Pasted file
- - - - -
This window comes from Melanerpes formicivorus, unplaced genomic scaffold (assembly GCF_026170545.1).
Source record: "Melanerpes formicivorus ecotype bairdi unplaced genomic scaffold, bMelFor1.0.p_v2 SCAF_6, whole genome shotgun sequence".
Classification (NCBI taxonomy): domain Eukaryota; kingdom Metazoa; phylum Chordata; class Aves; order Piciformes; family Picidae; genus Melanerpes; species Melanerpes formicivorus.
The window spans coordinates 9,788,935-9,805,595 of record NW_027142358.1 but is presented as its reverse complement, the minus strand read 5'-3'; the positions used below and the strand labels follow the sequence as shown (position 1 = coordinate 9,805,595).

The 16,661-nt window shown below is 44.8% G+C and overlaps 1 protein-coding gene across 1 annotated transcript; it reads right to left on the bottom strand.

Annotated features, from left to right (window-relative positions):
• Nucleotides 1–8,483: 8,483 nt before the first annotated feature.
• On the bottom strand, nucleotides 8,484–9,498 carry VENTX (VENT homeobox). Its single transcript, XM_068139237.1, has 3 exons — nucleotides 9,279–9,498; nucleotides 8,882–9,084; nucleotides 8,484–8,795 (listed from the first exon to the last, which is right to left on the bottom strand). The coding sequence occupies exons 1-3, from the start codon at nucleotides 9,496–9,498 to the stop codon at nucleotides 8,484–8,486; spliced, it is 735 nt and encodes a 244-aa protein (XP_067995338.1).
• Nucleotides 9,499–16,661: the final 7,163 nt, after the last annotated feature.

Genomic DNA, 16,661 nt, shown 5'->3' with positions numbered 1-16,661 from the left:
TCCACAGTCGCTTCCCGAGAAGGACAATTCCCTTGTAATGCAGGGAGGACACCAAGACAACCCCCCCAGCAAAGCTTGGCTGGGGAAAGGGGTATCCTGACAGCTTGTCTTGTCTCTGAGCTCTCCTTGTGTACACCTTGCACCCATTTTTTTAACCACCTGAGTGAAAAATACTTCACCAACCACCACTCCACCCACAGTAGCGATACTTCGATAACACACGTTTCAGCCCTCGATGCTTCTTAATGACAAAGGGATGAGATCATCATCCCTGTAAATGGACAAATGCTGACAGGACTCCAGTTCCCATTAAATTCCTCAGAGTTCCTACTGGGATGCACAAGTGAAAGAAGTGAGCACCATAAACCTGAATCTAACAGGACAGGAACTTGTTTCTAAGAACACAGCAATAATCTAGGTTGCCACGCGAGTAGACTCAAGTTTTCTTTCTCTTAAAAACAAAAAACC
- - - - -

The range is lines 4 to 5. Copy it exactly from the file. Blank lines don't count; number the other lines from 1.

The window spans coordinates 9,788,935-9,805,595 of record NW_027142358.1 but is presented as its reverse complement, the minus strand read 5'-3'; the positions used below and the strand labels follow the sequence as shown (position 1 = coordinate 9,805,595).

The 16,661-nt window shown below is 44.8% G+C and overlaps 1 protein-coding gene across 1 annotated transcript; it reads right to left on the bottom strand.